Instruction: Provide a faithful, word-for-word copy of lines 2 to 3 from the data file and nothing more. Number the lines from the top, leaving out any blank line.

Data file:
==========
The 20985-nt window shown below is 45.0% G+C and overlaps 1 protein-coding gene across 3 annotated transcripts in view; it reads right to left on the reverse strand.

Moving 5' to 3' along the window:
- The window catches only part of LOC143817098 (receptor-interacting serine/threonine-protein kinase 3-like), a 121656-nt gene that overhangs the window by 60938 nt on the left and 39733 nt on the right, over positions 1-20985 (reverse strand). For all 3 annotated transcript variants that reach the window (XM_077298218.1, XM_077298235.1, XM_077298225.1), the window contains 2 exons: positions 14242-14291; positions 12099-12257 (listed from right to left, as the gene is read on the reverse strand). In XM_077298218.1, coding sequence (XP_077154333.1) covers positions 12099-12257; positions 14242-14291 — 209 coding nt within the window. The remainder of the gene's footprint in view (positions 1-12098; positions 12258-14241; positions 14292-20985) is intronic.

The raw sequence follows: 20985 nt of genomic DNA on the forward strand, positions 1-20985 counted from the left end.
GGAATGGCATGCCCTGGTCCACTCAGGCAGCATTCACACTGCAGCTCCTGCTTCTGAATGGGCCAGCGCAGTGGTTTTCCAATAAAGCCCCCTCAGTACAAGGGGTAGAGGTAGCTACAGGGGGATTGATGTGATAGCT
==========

Moving 5' to 3' along the window:
- The window catches only part of LOC143817098 (receptor-interacting serine/threonine-protein kinase 3-like), a 121656-nt gene that overhangs the window by 60938 nt on the left and 39733 nt on the right, over positions 1-20985 (reverse strand). For all 3 annotated transcript variants that reach the window (XM_077298218.1, XM_077298235.1, XM_077298225.1), the window contains 2 exons: positions 14242-14291; positions 12099-12257 (listed from right to left, as the gene is read on the reverse strand). In XM_077298218.1, coding sequence (XP_077154333.1) covers positions 12099-12257; positions 14242-14291 — 209 coding nt within the window. The remainder of the gene's footprint in view (positions 1-12098; positions 12258-14241; positions 14292-20985) is intronic.